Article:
- Dust of Words
Snow—the recurring theme around which this beautifully haunting book of poems is principally organized—might be thought of, even more broadly, as a unifying emblem for Yves Bonnefoy’s floating, fleeting, and sometimes vaporizing poetic words—the latter dissolution occurring especially when a word, like a fragile snowflake, dreams of attaining the limitless, the absolute. As Bonnefoy sighs, “all poetry falls short of putting its deepest impulses into words.” Indeed the poetic realm to which this greatest living French poet aspires is ultimately extralinguistic and consequently extraworldly, and therefore impossible to reach. Words can offer possible itineraries, but the destined geography is a “placeless place,” as Hoyt Rogers puts it, where elements of the outer world fuse indeterminately with inner cogitation, memory, and dreams—a space that the searching poet struggles merely to approach. As Bonnefoy expressed it almost a decade ago in an interview published by the Paris Review: “we are deprived through words of an authentic intimacy with what we are, or with what the Other is. We need poetry, not to regain this intimacy, which is impossible, but to remember that we miss it and to prove to ourselves the value of those moments when we are able to encounter other people, or trees, or anything, beyond words, in silence”—and in a hyper-attentive state of “presence,” as Bonnefoy calls it.
Meanwhile a worthy course, it would seem to Bonnefoy, is to continue the Sisyphean search, paying close attention to people and things present and absent—of the world and of the mind—in the hope of perhaps overhearing a few ghostly echoes from a purer poetic realm. Bonnefoy has given hints himself and critics have sometimes commented that the forever-evasive geography in question might be metaphorically akin to those golden Arcadian realms in Renaissance paintings that serve as idyllic backdrops to foregrounded things of this world; or, perhaps later, those mistily illuminated backgrounds (light being as important to Bonnefoy as it is to visual [End Page 157] artists) of Watteau’s early rococo paintings, with worldly love appearing front and center. Eminent French intellectual and literary critic that he is (having held the chair of comparative poetics at the Collège de France since Roland Barthes’s death in 1980), Yves Bonnefoy has also written broadly and profoundly on visual art, feeling that art (like music) possesses an inherent poetic advantage over writing and the realm of words.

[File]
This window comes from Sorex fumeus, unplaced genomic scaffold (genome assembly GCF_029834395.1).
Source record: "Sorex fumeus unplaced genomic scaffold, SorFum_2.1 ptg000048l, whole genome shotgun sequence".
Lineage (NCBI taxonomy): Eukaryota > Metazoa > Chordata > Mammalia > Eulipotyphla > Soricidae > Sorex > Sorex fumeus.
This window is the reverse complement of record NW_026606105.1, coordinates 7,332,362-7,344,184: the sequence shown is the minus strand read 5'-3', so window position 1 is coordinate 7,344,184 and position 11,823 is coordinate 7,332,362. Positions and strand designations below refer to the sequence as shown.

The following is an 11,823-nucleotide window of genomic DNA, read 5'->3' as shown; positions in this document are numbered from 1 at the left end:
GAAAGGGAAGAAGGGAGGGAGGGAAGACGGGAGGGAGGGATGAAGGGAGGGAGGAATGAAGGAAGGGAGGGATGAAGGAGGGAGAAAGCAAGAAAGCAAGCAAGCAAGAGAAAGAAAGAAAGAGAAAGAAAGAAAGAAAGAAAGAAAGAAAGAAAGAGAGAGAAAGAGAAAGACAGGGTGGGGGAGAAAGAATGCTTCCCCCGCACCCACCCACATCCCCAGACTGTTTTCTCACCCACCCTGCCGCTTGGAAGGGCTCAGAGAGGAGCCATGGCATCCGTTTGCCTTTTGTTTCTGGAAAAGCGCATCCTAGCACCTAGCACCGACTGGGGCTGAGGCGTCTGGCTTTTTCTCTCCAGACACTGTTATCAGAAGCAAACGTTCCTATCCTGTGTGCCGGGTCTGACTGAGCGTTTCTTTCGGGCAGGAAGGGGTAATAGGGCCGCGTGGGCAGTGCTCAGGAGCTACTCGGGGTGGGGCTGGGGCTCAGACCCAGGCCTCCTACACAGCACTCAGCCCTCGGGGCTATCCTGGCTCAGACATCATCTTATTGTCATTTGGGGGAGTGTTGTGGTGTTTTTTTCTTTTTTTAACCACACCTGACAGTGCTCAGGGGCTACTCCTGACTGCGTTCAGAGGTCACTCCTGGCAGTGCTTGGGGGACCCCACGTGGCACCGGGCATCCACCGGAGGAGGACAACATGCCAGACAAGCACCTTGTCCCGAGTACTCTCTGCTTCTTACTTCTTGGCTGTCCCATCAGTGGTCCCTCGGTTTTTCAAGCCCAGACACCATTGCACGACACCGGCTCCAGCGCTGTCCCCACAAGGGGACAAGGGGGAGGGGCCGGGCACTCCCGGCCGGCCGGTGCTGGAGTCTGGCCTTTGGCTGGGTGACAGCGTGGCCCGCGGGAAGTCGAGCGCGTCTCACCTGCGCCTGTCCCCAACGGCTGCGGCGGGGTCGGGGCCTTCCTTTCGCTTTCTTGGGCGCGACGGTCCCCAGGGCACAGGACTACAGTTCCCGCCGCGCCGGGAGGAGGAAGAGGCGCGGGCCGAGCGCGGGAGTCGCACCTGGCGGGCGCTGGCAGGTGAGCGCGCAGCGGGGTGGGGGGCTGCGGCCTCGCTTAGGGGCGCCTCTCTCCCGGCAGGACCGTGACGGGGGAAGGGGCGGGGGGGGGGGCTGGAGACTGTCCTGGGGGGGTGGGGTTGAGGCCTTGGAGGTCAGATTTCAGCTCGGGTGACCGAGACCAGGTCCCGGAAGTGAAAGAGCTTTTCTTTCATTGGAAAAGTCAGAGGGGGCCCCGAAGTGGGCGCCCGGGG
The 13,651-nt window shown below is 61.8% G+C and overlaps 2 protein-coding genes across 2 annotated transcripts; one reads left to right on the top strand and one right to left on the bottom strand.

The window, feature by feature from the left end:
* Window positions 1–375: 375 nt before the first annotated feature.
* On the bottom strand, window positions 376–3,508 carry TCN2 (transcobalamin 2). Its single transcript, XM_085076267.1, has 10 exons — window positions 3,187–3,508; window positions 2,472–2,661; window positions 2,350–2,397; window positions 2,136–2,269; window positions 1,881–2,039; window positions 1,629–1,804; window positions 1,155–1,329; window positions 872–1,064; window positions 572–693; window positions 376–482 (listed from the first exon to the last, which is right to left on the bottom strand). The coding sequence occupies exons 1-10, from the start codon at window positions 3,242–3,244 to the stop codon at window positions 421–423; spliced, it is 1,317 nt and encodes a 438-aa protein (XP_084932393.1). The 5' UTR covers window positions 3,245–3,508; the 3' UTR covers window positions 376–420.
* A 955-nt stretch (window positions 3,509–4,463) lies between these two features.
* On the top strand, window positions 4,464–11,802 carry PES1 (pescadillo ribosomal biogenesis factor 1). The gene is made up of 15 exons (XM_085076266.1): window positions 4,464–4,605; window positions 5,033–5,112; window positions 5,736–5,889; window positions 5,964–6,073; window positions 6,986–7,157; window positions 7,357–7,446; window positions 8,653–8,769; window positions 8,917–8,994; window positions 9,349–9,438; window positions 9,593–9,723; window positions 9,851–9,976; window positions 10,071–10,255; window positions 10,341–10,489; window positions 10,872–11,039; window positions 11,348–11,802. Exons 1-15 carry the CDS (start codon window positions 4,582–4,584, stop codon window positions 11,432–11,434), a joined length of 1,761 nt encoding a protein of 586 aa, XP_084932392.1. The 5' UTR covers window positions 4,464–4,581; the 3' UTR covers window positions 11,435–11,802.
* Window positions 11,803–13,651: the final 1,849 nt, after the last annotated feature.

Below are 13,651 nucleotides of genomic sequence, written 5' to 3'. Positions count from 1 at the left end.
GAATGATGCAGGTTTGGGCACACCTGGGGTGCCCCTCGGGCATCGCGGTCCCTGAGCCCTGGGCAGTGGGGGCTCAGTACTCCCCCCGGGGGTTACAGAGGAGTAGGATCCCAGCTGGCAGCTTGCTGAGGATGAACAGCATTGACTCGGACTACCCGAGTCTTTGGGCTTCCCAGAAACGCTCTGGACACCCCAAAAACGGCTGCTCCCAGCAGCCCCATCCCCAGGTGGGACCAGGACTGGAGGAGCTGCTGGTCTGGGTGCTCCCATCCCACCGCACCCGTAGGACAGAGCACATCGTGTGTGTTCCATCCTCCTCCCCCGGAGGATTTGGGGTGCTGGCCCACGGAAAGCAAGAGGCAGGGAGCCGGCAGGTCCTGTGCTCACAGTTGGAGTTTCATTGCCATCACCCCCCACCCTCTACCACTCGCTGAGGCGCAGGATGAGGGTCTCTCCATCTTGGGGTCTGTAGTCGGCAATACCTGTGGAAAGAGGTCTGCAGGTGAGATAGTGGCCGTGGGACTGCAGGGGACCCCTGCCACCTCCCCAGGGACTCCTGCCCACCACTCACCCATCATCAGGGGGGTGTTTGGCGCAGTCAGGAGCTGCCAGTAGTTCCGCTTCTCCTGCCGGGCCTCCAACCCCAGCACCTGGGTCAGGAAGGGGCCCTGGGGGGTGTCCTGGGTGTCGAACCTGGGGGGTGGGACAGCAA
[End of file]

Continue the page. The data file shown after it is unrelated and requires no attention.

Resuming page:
In keeping with the above gloss concerning visual art, we come upon a second feature of these translated “snow poems” of Yves Bonnefoy—their accompaniment by eight equally haunting paintings by Farhad Ostovani, an Iranian artist living and working in Paris with whom Bonnefoy has collaborated on two dozen books and catalogues in recent years. In four of the eight paintings for this volume (the cover painting constituting the first), the eye is pulled to the background where lies a mysterious winter forest; Ostovani’s other four paintings with the wooded scenes are interspersed alternatingly and offer close-ups of several of the same trees with their barren and gnarly branches. One is tempted to think that the carefully constructed close-ups are meant to play off the grander and more romantically dramatic forest scenes—an opposition underlying a Baudelairian aesthetic that has intrigued Bonnefoy through the years.
Finally, to Bonnefoy and to Ostovani, we add to the production formula the all-important editor of this handsome volume, who is also the translator responsible for bringing the “snow poems” to us in English (offered next to the original French poems): acclaimed American poet, professor of philosophy, and longtime friend of Yves Bonnefoy—as well as of this magazine—Emily Grosholz. There have been a few other English translations since Bonnefoy published Début et fin de la neige in 1991: within a volume of Bonnefoy’s new and selected poems in 1995 (John Naughton, Anthony Rudolf, et al.); Alan Baker’s Beginning and End of the...